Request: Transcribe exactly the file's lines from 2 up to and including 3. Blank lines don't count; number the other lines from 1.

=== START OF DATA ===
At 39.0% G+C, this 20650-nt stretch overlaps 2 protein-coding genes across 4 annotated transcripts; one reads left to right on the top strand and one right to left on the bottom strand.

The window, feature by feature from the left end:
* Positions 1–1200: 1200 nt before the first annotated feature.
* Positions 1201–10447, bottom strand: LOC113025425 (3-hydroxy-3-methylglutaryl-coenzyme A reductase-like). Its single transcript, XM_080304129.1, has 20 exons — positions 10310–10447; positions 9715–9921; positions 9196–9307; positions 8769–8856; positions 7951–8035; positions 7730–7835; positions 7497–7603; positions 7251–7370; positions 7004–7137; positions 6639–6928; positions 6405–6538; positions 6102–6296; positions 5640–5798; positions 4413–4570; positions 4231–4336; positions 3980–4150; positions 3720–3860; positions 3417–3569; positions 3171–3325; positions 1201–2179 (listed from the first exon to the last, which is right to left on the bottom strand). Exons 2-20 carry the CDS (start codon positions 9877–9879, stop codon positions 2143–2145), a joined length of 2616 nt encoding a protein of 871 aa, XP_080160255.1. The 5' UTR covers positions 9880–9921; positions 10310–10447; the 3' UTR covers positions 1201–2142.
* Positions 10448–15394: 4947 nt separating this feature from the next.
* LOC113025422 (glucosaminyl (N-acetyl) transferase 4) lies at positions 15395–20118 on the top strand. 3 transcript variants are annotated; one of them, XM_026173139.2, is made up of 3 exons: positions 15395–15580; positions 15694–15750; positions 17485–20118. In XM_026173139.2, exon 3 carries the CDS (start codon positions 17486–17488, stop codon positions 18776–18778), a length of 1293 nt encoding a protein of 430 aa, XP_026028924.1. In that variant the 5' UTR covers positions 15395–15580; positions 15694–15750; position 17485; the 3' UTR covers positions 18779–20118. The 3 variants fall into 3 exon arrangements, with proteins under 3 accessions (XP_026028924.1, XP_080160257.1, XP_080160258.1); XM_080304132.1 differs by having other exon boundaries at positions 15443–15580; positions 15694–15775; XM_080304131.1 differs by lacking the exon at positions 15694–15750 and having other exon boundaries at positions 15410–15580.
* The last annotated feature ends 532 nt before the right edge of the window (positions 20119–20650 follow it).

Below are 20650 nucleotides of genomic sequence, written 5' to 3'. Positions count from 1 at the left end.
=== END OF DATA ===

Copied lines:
The window, feature by feature from the left end:
* Positions 1–1200: 1200 nt before the first annotated feature.